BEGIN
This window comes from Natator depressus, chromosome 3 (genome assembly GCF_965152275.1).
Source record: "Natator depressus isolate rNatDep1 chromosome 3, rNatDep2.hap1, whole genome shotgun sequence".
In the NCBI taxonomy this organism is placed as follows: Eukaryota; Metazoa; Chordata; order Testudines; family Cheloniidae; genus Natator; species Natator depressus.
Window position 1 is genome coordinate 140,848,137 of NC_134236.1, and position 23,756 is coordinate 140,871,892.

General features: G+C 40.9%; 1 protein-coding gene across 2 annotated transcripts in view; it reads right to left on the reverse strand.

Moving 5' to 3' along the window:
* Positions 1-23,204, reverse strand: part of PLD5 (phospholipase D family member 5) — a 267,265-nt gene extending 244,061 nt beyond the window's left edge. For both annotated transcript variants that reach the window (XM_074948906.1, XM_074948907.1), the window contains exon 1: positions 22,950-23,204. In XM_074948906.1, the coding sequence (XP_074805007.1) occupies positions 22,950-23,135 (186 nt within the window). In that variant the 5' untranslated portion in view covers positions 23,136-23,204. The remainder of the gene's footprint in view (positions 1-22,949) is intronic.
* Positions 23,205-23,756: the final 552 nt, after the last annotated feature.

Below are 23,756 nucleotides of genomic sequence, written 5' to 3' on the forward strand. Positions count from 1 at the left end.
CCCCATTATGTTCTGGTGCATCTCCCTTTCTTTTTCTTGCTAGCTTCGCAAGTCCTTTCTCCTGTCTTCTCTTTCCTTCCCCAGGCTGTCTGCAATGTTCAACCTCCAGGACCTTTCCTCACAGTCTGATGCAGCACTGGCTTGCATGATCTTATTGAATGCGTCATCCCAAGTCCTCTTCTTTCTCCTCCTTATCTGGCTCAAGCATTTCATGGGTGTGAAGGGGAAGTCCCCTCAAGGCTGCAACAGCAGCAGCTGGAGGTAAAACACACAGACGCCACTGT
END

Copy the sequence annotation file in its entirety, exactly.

This window comes from Natator depressus, chromosome 3 (genome assembly GCF_965152275.1).
Source record: "Natator depressus isolate rNatDep1 chromosome 3, rNatDep2.hap1, whole genome shotgun sequence".
In the NCBI taxonomy this organism is placed as follows: Eukaryota; Metazoa; Chordata; order Testudines; family Cheloniidae; genus Natator; species Natator depressus.
Window position 1 is genome coordinate 140,848,137 of NC_134236.1, and position 23,756 is coordinate 140,871,892.

General features: G+C 40.9%; 1 protein-coding gene across 2 annotated transcripts in view; it reads right to left on the reverse strand.

Moving 5' to 3' along the window:
* Positions 1-23,204, reverse strand: part of PLD5 (phospholipase D family member 5) — a 267,265-nt gene extending 244,061 nt beyond the window's left edge. For both annotated transcript variants that reach the window (XM_074948906.1, XM_074948907.1), the window contains exon 1: positions 22,950-23,204. In XM_074948906.1, the coding sequence (XP_074805007.1) occupies positions 22,950-23,135 (186 nt within the window). In that variant the 5' untranslated portion in view covers positions 23,136-23,204. The remainder of the gene's footprint in view (positions 1-22,949) is intronic.
* Positions 23,205-23,756: the final 552 nt, after the last annotated feature.

Below are 23,756 nucleotides of genomic sequence, written 5' to 3' on the forward strand. Positions count from 1 at the left end.
CCCCATTATGTTCTGGTGCATCTCCCTTTCTTTTTCTTGCTAGCTTCGCAAGTCCTTTCTCCTGTCTTCTCTTTCCTTCCCCAGGCTGTCTGCAATGTTCAACCTCCAGGACCTTTCCTCACAGTCTGATGCAGCACTGGCTTGCATGATCTTATTGAATGCGTCATCCCAAGTCCTCTTCTTTCTCCTCCTTATCTGGCTCAAGCATTTCATGGGTGTGAAGGGGAAGTCCCCTCAAGGCTGCAACAGCAGCAGCTGGAGGTAAAACACACAGACGCCACTGT